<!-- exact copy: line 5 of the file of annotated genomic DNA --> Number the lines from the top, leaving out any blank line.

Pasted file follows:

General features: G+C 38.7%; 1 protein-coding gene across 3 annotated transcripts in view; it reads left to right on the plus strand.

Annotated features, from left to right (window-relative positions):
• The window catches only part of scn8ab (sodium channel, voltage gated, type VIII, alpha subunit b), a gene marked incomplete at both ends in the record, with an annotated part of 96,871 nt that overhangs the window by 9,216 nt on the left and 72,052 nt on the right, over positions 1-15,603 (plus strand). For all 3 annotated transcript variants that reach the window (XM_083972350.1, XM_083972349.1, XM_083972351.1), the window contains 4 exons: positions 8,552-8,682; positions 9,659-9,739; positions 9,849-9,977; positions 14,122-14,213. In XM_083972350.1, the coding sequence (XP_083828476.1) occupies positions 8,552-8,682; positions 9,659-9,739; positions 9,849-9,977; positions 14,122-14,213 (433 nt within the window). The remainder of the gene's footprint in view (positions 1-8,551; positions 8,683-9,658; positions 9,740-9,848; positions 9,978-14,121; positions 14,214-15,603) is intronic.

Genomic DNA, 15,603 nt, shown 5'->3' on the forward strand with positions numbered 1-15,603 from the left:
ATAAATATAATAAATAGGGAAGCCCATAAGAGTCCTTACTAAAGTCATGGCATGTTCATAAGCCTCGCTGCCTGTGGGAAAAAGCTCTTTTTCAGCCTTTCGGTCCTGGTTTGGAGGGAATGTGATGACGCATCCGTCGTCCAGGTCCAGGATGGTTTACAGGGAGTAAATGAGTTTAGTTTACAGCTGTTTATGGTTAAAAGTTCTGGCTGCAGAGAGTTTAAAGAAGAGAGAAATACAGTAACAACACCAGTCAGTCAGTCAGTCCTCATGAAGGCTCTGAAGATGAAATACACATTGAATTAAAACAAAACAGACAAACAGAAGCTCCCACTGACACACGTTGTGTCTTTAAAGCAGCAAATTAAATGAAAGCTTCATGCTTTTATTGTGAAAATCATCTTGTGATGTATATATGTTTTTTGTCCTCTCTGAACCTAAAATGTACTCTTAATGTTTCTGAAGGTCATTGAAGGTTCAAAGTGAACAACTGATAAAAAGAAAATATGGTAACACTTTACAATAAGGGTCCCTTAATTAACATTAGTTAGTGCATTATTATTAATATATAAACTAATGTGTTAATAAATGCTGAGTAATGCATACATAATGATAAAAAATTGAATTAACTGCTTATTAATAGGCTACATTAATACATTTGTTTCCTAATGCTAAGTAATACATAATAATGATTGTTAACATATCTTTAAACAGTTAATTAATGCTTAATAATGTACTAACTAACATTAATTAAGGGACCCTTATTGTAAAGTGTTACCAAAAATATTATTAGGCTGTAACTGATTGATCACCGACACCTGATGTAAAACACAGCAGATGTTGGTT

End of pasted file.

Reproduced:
ATAAATATAATAAATAGGGAAGCCCATAAGAGTCCTTACTAAAGTCATGGCATGTTCATAAGCCTCGCTGCCTGTGGGAAAAAGCTCTTTTTCAGCCTTTCGGTCCTGGTTTGGAGGGAATGTGATGACGCATCCGTCGTCCAGGTCCAGGATGGTTTACAGGGAGTAAATGAGTTTAGTTTACAGCTGTTTATGGTTAAAAGTTCTGGCTGCAGAGAGTTTAAAGAAGAGAGAAATACAGTAACAACACCAGTCAGTCAGTCAGTCCTCATGAAGGCTCTGAAGATGAAATACACATTGAATTAAAACAAAACAGACAAACAGAAGCTCCCACTGACACACGTTGTGTCTTTAAAGCAGCAAATTAAATGAAAGCTTCATGCTTTTATTGTGAAAATCATCTTGTGATGTATATATGTTTTTTGTCCTCTCTGAACCTAAAATGTACTCTTAATGTTTCTGAAGGTCATTGAAGGTTCAAAGTGAACAACTGATAAAAAGAAAATATGGTAACACTTTACAATAAGGGTCCCTTAATTAACATTAGTTAGTGCATTATTATTAATATATAAACTAATGTGTTAATAAATGCTGAGTAATGCATACATAATGATAAAAAATTGAATTAACTGCTTATTAATAGGCTACATTAATACATTTGTTTCCTAATGCTAAGTAATACATAATAATGATTGTTAACATATCTTTAAACAGTTAATTAATGCTTAATAATGTACTAACTAACATTAATTAAGGGACCCTTATTGTAAAGTGTTACCAAAAATATTATTAGGCTGTAACTGATTGATCACCGACACCTGATGTAAAACACAGCAGATGTTGGTT